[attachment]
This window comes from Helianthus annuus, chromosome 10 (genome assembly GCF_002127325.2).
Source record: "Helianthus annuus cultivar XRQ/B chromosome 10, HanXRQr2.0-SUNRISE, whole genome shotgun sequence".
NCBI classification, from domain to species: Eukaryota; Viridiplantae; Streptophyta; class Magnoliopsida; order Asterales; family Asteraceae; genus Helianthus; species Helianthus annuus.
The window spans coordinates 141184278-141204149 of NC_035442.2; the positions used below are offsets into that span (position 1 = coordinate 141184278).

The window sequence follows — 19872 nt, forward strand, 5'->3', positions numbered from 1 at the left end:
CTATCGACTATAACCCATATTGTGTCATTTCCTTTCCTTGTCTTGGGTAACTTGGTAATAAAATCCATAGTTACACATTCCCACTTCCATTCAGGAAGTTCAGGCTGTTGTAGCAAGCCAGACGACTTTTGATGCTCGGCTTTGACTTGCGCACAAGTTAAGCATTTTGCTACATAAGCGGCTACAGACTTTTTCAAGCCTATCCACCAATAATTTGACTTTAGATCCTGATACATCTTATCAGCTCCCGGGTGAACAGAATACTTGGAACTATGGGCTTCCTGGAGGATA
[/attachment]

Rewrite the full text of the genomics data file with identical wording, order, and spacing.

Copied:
This window comes from Helianthus annuus, chromosome 10 (genome assembly GCF_002127325.2).
Source record: "Helianthus annuus cultivar XRQ/B chromosome 10, HanXRQr2.0-SUNRISE, whole genome shotgun sequence".
NCBI classification, from domain to species: Eukaryota; Viridiplantae; Streptophyta; class Magnoliopsida; order Asterales; family Asteraceae; genus Helianthus; species Helianthus annuus.
The window spans coordinates 141184278-141204149 of NC_035442.2; the positions used below are offsets into that span (position 1 = coordinate 141184278).

The window sequence follows — 19872 nt, forward strand, 5'->3', positions numbered from 1 at the left end:
CTATCGACTATAACCCATATTGTGTCATTTCCTTTCCTTGTCTTGGGTAACTTGGTAATAAAATCCATAGTTACACATTCCCACTTCCATTCAGGAAGTTCAGGCTGTTGTAGCAAGCCAGACGACTTTTGATGCTCGGCTTTGACTTGCGCACAAGTTAAGCATTTTGCTACATAAGCGGCTACAGACTTTTTCAAGCCTATCCACCAATAATTTGACTTTAGATCCTGATACATCTTATCAGCTCCCGGGTGAACAGAATACTTGGAACTATGGGCTTCCTGGAGGATA